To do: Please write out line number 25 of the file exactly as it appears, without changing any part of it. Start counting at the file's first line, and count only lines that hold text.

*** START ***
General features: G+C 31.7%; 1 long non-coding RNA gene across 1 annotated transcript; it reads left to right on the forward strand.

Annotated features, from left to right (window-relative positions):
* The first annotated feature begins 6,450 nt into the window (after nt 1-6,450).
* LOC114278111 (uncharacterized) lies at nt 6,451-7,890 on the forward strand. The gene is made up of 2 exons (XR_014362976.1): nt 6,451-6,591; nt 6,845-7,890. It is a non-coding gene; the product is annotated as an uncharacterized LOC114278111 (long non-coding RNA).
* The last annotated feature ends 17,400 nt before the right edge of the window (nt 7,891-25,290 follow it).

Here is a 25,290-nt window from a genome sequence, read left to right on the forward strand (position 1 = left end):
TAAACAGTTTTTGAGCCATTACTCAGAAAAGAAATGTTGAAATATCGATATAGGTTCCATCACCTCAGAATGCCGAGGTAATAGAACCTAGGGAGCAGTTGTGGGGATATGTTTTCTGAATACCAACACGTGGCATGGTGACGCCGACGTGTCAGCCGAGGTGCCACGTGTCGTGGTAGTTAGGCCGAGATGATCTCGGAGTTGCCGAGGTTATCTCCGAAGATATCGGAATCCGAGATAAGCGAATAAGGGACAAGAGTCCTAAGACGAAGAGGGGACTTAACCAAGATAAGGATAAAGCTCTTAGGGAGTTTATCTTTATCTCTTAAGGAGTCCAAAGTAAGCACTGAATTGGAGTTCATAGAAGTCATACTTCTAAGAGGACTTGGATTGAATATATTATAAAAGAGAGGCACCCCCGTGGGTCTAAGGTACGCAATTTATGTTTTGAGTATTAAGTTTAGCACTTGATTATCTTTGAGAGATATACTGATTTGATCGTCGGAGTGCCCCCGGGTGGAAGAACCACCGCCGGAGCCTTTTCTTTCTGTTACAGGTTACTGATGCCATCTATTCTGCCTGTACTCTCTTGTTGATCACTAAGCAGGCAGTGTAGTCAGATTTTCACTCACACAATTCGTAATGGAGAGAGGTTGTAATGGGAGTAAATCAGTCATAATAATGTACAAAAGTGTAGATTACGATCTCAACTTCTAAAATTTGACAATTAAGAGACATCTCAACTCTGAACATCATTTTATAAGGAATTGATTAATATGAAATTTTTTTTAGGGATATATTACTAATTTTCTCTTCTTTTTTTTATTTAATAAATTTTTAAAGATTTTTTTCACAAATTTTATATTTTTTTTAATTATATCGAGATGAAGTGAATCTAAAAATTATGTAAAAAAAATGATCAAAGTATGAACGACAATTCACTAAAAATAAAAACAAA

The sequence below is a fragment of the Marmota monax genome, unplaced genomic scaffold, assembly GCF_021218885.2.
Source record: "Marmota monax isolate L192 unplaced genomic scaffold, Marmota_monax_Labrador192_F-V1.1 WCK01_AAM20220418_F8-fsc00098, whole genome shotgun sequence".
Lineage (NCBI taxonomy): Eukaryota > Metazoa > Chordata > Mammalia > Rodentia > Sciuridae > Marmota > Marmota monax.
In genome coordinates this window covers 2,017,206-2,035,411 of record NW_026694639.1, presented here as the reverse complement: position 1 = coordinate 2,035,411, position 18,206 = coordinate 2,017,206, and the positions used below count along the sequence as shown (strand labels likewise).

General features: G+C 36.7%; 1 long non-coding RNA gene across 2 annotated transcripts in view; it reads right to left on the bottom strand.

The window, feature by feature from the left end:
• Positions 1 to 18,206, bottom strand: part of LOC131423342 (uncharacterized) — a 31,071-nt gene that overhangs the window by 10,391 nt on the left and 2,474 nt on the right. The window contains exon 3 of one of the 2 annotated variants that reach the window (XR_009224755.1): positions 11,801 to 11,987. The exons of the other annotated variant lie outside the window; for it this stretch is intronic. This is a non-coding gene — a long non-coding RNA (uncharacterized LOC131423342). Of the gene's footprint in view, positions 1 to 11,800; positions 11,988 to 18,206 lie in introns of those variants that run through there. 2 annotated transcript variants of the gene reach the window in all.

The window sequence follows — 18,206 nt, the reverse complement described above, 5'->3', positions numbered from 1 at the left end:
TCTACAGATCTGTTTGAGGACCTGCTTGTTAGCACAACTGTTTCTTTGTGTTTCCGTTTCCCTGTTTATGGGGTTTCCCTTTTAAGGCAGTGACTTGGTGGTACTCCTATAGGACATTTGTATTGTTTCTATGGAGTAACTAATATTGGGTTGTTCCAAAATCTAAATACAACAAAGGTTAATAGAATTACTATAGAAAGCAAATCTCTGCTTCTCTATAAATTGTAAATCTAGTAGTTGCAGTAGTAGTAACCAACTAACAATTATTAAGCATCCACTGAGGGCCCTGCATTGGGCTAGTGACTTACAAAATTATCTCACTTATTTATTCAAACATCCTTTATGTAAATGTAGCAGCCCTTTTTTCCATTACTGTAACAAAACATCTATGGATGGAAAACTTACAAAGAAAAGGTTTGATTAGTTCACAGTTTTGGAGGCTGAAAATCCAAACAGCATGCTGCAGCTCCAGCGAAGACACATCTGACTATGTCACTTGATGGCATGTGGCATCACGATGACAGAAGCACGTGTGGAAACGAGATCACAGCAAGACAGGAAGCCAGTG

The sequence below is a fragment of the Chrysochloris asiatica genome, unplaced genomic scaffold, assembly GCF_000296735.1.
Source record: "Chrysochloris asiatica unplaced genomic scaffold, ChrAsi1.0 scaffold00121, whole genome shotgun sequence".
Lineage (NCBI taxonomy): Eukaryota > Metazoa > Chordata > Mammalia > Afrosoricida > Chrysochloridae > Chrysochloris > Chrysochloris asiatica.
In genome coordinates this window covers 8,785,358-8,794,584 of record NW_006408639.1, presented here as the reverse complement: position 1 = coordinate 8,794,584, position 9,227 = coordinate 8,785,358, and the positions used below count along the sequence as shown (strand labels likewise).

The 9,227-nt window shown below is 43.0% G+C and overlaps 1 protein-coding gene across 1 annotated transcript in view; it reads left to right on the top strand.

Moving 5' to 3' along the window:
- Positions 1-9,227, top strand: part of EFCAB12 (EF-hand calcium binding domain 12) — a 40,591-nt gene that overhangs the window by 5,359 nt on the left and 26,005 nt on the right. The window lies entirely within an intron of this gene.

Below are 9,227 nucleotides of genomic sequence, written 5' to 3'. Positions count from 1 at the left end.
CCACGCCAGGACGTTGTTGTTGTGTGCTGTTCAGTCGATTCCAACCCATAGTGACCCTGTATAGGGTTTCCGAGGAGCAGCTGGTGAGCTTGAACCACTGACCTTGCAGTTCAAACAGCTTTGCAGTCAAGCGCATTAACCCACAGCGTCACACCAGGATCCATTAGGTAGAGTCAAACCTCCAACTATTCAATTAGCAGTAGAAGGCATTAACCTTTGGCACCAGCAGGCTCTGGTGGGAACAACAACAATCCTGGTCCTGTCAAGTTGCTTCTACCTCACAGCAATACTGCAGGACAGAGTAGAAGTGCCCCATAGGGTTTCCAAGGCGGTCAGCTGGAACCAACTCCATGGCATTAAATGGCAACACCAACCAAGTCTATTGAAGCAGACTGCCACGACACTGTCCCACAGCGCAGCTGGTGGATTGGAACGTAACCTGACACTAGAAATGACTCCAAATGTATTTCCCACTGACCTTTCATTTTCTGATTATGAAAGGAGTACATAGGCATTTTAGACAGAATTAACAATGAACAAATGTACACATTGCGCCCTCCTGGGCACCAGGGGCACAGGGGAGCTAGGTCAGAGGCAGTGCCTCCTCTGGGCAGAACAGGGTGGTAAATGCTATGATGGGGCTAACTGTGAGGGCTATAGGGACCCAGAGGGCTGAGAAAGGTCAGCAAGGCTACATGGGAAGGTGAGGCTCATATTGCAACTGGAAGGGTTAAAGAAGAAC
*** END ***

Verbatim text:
CCACGCCAGGACGTTGTTGTTGTGTGCTGTTCAGTCGATTCCAACCCATAGTGACCCTGTATAGGGTTTCCGAGGAGCAGCTGGTGAGCTTGAACCACTGACCTTGCAGTTCAAACAGCTTTGCAGTCAAGCGCATTAACCCACAGCGTCACACCAGGATCCATTAGGTAGAGTCAAACCTCCAACTATTCAATTAGCAGTAGAAGGCATTAACCTTTGGCACCAGCAGGCTCTGGTGGGAACAACAACAATCCTGGTCCTGTCAAGTTGCTTCTACCTCACAGCAATACTGCAGGACAGAGTAGAAGTGCCCCATAGGGTTTCCAAGGCGGTCAGCTGGAACCAACTCCATGGCATTAAATGGCAACACCAACCAAGTCTATTGAAGCAGACTGCCACGACACTGTCCCACAGCGCAGCTGGTGGATTGGAACGTAACCTGACACTAGAAATGACTCCAAATGTATTTCCCACTGACCTTTCATTTTCTGATTATGAAAGGAGTACATAGGCATTTTAGACAGAATTAACAATGAACAAATGTACACATTGCGCCCTCCTGGGCACCAGGGGCACAGGGGAGCTAGGTCAGAGGCAGTGCCTCCTCTGGGCAGAACAGGGTGGTAAATGCTATGATGGGGCTAACTGTGAGGGCTATAGGGACCCAGAGGGCTGAGAAAGGTCAGCAAGGCTACATGGGAAGGTGAGGCTCATATTGCAACTGGAAGGGTTAAAGAAGAAC